SAN FRANCISCO -- Motorists greeted the first morning in nearly 76 years without human toll collectors on the Golden Gate Bridge on Wednesday by embracing the change -- or being confused by it.
Many motorists zipped through the toll plaza -- often at speeds well above the posted speed limit of 25 mph -- which in turn erased congestion on the iconic span.
But other motorists still stopped at the vacant toll plaza, including one man in a silver Lexus who got out of his vehicle searching for someone to give money to.
"What a dodo," said a bridge worker, after she walked over to the toll lane where the man had stopped and told him to get going.
Nobody expected that the bridge's conversion to automatic tolls would go without a hitch. The Golden Gate Bridge is the first major span in the nation to make such a change, which is being closely watched around the Bay Area and the world as a possible example to follow.
Bridge officials were mostly pleased with the system's debut Wednesday.
"It's going really, really well," said Mary Currie, spokeswoman for the Golden Gate Bridge Highway and Transportation District.
No major problems, such as crashes, were reported as of noon. That period covered the morning commute, in which an estimated 86 percent of motorists use FasTrak and thus already are accustomed to not stopping to pay their fares.
"These are the people we expected to be on their best behavior, and they are," said Kary Witt, a Windsor resident and manager of the bridge for the Golden Gate Bridge Highway and Transportation District.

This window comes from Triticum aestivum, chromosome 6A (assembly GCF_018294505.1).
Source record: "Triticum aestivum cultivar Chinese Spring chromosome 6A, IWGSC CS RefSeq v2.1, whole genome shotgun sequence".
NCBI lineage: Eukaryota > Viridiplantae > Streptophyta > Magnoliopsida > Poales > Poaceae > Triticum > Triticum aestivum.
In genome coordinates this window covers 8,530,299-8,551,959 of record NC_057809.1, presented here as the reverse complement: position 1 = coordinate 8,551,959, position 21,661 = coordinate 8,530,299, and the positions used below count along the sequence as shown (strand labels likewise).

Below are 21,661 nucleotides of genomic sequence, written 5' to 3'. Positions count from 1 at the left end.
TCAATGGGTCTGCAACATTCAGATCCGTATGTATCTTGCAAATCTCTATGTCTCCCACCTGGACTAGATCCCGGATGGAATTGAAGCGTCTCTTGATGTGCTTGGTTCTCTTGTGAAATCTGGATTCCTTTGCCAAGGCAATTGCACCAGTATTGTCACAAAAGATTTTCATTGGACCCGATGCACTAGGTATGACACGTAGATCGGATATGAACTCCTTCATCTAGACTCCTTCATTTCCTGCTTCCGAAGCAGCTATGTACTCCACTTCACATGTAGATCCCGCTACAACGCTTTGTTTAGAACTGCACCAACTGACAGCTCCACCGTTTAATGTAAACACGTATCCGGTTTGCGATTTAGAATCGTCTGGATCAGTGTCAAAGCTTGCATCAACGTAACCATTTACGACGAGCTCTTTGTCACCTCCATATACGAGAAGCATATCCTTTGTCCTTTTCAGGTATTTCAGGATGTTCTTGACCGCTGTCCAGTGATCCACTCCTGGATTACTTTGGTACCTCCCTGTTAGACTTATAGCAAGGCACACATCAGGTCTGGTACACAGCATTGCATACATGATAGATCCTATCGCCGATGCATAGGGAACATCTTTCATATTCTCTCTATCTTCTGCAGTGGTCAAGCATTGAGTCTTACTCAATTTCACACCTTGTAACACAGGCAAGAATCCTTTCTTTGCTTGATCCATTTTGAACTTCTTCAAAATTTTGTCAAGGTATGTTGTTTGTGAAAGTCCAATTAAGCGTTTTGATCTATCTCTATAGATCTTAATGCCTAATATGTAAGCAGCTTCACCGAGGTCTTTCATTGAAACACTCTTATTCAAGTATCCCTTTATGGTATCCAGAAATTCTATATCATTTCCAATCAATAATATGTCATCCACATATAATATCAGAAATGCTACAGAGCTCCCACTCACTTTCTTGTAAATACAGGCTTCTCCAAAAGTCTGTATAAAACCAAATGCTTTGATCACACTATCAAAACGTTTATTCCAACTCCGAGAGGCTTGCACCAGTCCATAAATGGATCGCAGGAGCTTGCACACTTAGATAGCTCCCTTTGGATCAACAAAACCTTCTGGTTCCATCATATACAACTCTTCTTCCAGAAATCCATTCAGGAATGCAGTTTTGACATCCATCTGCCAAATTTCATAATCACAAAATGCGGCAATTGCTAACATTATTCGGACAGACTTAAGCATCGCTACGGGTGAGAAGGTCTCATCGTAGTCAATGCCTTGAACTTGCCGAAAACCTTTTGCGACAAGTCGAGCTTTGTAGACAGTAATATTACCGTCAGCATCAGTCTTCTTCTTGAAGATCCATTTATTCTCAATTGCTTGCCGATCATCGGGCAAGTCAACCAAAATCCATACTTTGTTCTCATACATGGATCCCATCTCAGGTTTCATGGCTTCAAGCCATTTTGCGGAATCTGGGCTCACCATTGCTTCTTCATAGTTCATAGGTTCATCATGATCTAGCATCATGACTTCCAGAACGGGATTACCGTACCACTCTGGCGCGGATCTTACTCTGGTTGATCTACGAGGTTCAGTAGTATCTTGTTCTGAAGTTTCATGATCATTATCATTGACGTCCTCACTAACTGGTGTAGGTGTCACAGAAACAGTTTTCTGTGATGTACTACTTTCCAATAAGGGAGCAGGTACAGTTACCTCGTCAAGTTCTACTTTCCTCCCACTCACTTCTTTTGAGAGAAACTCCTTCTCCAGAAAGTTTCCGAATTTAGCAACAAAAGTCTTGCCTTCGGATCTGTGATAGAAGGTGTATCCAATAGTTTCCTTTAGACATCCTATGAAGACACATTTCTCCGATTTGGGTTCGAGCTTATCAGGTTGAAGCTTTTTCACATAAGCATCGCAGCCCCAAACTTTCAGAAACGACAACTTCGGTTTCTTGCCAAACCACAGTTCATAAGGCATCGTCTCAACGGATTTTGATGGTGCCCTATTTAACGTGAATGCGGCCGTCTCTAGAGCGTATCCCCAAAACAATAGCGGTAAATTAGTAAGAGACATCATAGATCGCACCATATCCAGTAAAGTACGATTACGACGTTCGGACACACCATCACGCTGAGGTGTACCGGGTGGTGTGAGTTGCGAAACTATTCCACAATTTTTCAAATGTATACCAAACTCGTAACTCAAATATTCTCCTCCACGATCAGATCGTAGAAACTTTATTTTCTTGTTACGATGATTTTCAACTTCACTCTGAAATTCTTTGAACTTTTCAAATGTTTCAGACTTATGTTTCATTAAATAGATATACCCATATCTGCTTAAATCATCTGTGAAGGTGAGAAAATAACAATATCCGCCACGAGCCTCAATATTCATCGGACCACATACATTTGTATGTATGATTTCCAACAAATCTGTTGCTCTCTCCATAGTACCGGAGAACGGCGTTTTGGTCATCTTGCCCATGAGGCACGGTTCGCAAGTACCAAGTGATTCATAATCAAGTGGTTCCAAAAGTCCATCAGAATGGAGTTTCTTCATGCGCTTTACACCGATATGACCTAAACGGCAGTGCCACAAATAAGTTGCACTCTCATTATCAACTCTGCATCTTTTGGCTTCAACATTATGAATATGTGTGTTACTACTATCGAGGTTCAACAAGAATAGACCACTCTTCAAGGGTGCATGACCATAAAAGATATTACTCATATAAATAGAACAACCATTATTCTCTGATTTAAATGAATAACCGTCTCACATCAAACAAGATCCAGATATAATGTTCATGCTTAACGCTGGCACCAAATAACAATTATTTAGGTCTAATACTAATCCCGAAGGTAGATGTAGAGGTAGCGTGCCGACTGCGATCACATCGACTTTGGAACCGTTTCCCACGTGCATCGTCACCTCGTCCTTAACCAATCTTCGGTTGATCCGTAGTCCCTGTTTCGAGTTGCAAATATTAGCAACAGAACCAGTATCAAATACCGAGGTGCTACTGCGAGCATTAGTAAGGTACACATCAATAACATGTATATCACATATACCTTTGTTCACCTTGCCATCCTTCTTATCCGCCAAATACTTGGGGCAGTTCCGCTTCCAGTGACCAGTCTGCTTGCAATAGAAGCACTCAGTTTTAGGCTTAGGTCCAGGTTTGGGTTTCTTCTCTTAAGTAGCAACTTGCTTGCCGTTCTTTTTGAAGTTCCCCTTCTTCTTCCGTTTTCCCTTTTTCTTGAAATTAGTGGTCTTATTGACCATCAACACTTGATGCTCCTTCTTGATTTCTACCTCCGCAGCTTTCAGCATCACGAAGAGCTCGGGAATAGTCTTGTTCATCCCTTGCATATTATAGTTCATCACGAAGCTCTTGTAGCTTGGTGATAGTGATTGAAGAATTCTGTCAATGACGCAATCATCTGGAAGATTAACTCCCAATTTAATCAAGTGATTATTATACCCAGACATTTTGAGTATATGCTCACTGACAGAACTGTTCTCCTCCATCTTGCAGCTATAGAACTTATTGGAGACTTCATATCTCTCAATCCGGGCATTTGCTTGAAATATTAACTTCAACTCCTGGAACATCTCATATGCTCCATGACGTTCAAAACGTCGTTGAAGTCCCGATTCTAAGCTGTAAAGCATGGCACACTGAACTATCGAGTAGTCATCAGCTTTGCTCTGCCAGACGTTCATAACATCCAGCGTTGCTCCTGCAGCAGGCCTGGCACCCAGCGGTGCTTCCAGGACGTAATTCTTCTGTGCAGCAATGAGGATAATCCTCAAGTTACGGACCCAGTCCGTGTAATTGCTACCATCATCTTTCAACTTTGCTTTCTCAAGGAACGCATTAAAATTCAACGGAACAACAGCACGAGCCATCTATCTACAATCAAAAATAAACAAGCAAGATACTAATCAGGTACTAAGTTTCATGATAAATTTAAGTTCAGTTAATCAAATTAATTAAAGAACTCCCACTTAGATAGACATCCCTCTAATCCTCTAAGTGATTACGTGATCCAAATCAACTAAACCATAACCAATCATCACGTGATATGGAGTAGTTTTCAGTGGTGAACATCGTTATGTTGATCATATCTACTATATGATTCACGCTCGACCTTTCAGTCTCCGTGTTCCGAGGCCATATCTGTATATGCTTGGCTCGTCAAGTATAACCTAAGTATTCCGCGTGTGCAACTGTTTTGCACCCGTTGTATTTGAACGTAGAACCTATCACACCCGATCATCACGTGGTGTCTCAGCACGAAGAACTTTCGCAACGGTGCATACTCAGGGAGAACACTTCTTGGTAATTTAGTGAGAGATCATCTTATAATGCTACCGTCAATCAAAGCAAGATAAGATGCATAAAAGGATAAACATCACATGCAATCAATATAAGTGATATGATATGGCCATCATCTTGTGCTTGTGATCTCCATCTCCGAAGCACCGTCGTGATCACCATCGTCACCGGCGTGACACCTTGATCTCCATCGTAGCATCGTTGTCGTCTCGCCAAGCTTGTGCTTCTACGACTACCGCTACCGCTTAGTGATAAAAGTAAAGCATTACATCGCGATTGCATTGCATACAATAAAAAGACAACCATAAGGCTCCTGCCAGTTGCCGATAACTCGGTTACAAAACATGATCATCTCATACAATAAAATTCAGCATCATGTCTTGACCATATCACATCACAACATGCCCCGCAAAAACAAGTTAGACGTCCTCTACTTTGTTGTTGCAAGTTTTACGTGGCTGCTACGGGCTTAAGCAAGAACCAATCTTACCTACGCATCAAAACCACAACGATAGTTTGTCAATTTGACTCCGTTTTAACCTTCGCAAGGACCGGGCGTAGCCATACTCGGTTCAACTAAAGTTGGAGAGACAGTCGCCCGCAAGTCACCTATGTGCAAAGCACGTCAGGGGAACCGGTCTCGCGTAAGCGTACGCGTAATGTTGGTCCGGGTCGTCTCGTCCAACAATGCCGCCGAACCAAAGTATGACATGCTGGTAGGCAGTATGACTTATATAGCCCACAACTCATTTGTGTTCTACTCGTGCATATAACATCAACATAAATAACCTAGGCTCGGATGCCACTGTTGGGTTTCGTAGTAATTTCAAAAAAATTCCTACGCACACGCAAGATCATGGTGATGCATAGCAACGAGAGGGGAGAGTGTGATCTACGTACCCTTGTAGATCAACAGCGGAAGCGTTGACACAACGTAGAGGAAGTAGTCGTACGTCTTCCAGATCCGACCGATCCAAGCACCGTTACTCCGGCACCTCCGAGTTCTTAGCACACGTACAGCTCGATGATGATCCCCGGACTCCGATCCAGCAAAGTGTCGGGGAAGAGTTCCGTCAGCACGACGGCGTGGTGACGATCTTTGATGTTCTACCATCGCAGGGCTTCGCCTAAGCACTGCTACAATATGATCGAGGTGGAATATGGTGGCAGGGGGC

By late morning, the confusion was more apparent.
One woman stopped at the toll plaza and rolled down her window to ask whether she was in the span's only dedicated carpool toll lane. She wasn't.
Another man who was traveling alone was. The toll lane is for carpools of three or more people.
Motorists who came to a full stop at the plaza were encouraged along by others honking their horns or by a loudspeaker employed by the bridge's security staff.
"Black Mercedes. Don't back up. Keep going. You will get a bill in the mail," was a typical exhortation.
Other motorists attempted to weave into other lanes at the last minute, apparently thinking that there are still some lanes reserved for FasTrak users. There aren't.
Electronic signs along Highway 101 stating that cash is no longer accepted on the bridge did not always help clarify the changes. Some motorists who pulled over after going through the toll plaza said they thought that meant they could still pay at the bridge using credit or debit cards.
Currie said the the district considered tweaking the signs, but elected not to because it could take months to get CalTrans approval to do so.
Numerous signs also have been installed at the toll plaza, including a 27-foot LED sign atop the structure, to encourage motorists to keep moving. The curved windows of the toll booths where humans collected fares have been darkened and arrows attached to point the way.
Some motorists caught on too well and blew through the toll plaza at speeds of 60 mph, according to the CHP.
The CHP beefed up its presence on the bridge as the morning wore on. But officers held off issuing tickets because people are still learning the new rules of the road, said Officer Andrew Barclay